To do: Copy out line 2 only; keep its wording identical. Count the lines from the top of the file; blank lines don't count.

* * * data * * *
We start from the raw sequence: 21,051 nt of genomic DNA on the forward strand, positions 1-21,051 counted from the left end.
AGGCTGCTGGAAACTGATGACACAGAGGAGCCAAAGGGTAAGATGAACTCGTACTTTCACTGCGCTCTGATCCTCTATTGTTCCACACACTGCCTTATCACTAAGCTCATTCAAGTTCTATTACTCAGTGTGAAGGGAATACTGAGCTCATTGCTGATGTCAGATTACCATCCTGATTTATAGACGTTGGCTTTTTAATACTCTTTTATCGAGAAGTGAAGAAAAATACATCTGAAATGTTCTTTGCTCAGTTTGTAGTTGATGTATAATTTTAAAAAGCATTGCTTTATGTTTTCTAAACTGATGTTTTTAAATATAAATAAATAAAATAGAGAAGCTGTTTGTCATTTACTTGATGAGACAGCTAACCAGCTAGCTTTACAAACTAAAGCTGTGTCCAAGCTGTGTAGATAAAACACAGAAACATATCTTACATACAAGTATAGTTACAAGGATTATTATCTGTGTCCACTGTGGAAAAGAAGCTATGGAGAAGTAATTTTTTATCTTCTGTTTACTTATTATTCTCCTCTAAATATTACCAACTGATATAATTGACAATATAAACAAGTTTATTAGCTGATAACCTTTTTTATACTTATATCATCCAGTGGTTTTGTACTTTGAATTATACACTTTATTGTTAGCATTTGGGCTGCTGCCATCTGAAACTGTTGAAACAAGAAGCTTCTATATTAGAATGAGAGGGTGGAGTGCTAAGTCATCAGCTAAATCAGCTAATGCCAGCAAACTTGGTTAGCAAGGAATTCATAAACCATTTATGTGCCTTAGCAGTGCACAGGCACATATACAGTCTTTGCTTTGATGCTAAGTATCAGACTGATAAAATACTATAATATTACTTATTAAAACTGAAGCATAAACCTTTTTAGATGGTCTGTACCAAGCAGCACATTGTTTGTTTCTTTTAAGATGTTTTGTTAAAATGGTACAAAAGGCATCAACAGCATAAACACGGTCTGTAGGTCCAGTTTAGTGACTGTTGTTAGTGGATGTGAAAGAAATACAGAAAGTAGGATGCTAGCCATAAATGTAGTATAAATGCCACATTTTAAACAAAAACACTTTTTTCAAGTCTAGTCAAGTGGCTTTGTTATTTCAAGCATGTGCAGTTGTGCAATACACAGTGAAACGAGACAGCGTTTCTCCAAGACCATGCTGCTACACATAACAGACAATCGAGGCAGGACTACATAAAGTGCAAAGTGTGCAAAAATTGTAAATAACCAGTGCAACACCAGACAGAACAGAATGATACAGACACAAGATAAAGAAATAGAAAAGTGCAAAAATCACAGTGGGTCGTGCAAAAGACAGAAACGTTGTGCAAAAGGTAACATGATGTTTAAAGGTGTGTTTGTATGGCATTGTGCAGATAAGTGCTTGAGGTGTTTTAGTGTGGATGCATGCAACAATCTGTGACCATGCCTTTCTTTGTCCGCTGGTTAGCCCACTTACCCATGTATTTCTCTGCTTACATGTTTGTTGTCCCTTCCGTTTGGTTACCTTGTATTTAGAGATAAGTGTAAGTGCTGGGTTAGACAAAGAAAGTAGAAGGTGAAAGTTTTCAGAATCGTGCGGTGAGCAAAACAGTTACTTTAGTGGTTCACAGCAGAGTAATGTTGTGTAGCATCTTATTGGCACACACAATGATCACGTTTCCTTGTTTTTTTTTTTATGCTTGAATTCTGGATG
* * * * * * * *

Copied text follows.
AGGCTGCTGGAAACTGATGACACAGAGGAGCCAAAGGGTAAGATGAACTCGTACTTTCACTGCGCTCTGATCCTCTATTGTTCCACACACTGCCTTATCACTAAGCTCATTCAAGTTCTATTACTCAGTGTGAAGGGAATACTGAGCTCATTGCTGATGTCAGATTACCATCCTGATTTATAGACGTTGGCTTTTTAATACTCTTTTATCGAGAAGTGAAGAAAAATACATCTGAAATGTTCTTTGCTCAGTTTGTAGTTGATGTATAATTTTAAAAAGCATTGCTTTATGTTTTCTAAACTGATGTTTTTAAATATAAATAAATAAAATAGAGAAGCTGTTTGTCATTTACTTGATGAGACAGCTAACCAGCTAGCTTTACAAACTAAAGCTGTGTCCAAGCTGTGTAGATAAAACACAGAAACATATCTTACATACAAGTATAGTTACAAGGATTATTATCTGTGTCCACTGTGGAAAAGAAGCTATGGAGAAGTAATTTTTTATCTTCTGTTTACTTATTATTCTCCTCTAAATATTACCAACTGATATAATTGACAATATAAACAAGTTTATTAGCTGATAACCTTTTTTATACTTATATCATCCAGTGGTTTTGTACTTTGAATTATACACTTTATTGTTAGCATTTGGGCTGCTGCCATCTGAAACTGTTGAAACAAGAAGCTTCTATATTAGAATGAGAGGGTGGAGTGCTAAGTCATCAGCTAAATCAGCTAATGCCAGCAAACTTGGTTAGCAAGGAATTCATAAACCATTTATGTGCCTTAGCAGTGCACAGGCACATATACAGTCTTTGCTTTGATGCTAAGTATCAGACTGATAAAATACTATAATATTACTTATTAAAACTGAAGCATAAACCTTTTTAGATGGTCTGTACCAAGCAGCACATTGTTTGTTTCTTTTAAGATGTTTTGTTAAAATGGTACAAAAGGCATCAACAGCATAAACACGGTCTGTAGGTCCAGTTTAGTGACTGTTGTTAGTGGATGTGAAAGAAATACAGAAAGTAGGATGCTAGCCATAAATGTAGTATAAATGCCACATTTTAAACAAAAACACTTTTTTCAAGTCTAGTCAAGTGGCTTTGTTATTTCAAGCATGTGCAGTTGTGCAATACACAGTGAAACGAGACAGCGTTTCTCCAAGACCATGCTGCTACACATAACAGACAATCGAGGCAGGACTACATAAAGTGCAAAGTGTGCAAAAATTGTAAATAACCAGTGCAACACCAGACAGAACAGAATGATACAGACACAAGATAAAGAAATAGAAAAGTGCAAAAATCACAGTGGGTCGTGCAAAAGACAGAAACGTTGTGCAAAAGGTAACATGATGTTTAAAGGTGTGTTTGTATGGCATTGTGCAGATAAGTGCTTGAGGTGTTTTAGTGTGGATGCATGCAACAATCTGTGACCATGCCTTTCTTTGTCCGCTGGTTAGCCCACTTACCCATGTATTTCTCTGCTTACATGTTTGTTGTCCCTTCCGTTTGGTTACCTTGTATTTAGAGATAAGTGTAAGTGCTGGGTTAGACAAAGAAAGTAGAAGGTGAAAGTTTTCAGAATCGTGCGGTGAGCAAAACAGTTACTTTAGTGGTTCACAGCAGAGTAATGTTGTGTAGCATCTTATTGGCACACACAATGATCACGTTTCCTTGTTTTTTTTTTTATGCTTGAATTCTGGATG